Wednesday, November 13, 2013

Our Parents Wedding Day~28 September 1941


Ross Colberg and Josephine R
September 28 1941
St. Paul, Minnesota


Just this past week I found this in an old envelope as I have been going through some things from the past.  It took my breath away when I saw it.  This is a rose from the wedding bouquet of my mother.  The rose is over 72 years old.  I don't remember ever seeing it before.

I have not retouched this or altered the photo in any way.  I was astonished at the color and the green fern.  I just removed it from the envelope and placed it carefully on the back of my iPad for a dark background and snapped the shot.  I put it right back into the envelope and am now trying to decided how to preserve it and display it.  What a treasure, I am thrilled to have discovered it!


The following is an excerpt from the biographical sketch I wrote and complied for our family after my father died in 1979. I wrote the introduction and my piece and then I asked my Mom, two brothers, my husband,  and a close friend of Dad's to add something.  The compilation was a very exciting project portraying a unique perspective of my multi-faceted father from the people closest to him.  It was also excellent grief therapy for me.

The following is a portion of what my mother wrote about their meeting and marriage:

"To My Darling Children,

I was born in Pierre, South Dakota on May 17, 1919.  There was another big event that day as I have a twin brother named Joseph.  At that point in my life I had four sisters and three brothers; Letha, Lena, Harold, Margaret, William and Wilma who were also twins.  We lived on a farm about twenty miles from Ft. Pierre, South Dakota.

When I was five years old we lost our mother from an infection after giving birth to another baby girl, Ruby.  I am so sorry I never got a chance to know my mother as I know I would have loved her very much.

After I graduated from high school in Pierre in 1938 I moved to Bismarck, North Dakota in January of 1940.  I went to Bismarck to attend Beauty School.  During that six months I lived with a couple I met and who became dear friends, Rose and Fred Gerberding.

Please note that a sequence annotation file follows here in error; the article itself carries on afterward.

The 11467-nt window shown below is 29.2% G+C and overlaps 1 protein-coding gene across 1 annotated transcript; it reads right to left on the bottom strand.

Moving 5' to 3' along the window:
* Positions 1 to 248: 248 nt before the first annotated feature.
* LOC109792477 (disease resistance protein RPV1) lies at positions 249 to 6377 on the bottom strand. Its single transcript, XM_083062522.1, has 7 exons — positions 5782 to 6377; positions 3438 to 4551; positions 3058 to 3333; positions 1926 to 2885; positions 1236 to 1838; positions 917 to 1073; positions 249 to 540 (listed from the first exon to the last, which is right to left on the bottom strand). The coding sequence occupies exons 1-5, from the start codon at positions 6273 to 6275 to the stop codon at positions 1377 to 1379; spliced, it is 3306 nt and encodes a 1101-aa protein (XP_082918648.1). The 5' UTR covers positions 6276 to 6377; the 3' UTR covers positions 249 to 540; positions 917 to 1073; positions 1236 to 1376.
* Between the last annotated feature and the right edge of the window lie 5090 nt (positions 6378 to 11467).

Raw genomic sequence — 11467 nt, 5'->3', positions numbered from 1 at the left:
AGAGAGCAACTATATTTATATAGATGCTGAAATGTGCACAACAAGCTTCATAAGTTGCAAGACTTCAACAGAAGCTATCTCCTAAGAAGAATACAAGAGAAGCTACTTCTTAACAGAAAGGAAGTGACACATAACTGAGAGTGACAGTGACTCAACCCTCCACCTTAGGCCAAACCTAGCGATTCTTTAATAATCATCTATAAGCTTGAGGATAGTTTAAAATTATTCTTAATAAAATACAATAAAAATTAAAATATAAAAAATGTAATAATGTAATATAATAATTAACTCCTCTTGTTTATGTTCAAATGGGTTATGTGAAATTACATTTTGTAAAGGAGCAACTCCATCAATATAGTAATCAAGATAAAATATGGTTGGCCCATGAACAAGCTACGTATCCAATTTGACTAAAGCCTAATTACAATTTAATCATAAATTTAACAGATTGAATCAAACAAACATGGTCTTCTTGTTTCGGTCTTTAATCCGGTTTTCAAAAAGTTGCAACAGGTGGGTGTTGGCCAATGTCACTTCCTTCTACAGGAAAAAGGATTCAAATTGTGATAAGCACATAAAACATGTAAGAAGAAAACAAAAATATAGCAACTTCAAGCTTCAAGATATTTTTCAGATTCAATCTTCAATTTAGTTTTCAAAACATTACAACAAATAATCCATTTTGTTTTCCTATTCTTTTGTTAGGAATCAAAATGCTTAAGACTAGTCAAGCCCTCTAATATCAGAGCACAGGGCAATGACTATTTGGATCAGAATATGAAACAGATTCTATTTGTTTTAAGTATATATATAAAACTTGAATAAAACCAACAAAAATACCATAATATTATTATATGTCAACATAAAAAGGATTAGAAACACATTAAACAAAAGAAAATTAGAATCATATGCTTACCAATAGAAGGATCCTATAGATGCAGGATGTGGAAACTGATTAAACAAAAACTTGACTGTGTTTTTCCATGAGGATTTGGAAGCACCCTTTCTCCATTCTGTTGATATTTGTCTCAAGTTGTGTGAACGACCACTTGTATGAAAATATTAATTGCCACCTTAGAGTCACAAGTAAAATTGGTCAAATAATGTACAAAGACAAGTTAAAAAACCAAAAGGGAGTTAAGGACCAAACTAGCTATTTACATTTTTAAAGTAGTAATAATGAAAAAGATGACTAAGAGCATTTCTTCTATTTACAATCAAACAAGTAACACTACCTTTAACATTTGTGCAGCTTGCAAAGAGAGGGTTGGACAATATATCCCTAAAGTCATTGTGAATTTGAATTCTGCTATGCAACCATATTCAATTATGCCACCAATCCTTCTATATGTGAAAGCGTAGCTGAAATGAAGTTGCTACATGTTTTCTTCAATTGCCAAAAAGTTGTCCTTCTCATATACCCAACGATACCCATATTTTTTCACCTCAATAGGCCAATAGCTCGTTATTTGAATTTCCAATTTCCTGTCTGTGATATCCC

That move to Bismarck really changed my life. It was the best move I ever made because this is where I met Ross.  Yes, he definitely was the best thing that ever happened to me.  Through friends we met on a blind date.  He looked so handsome that night.  He had on dark pants, a white sports coat and tie.  We double dated with our friends and had such a wonderful time.  After that we saw each other all the time.  He was such a gentleman and always so nice.  Yes, it definitely was love at first sight!  We met on May 4, 1940 and we always had such a good time when we were together.

About Dec 1st of that year Ross was transferred to Fargo, North Dakota.  He worked for Firestone Tire and Rubber Company.  It was a sad day for us both because we knew it would mean many months of separation.  Not having a car he didn't get home very often--I really missed him.  In the spring of 1941 I moved to Ellsworth, Wisconsin to stay with my friends, Rose and Fred, that had been transferred there earlier in the year.  Ross came there to see me a few times.

I August of 1941 I decided to go to work in St Paul, Minnesota.  At about that same time I learned that Ross had been transferred there too.  We were both so happy to know we would both be there.

On September 28, 1941 we were married  in a Lutheran Church in St. Paul at 8:30 in the morning. yes it was a very strange time to be married but Rose and Fred were our attendants and being a Greyhound bus driver, Fred had a run to make in the afternoon.  The main thing was that we were married!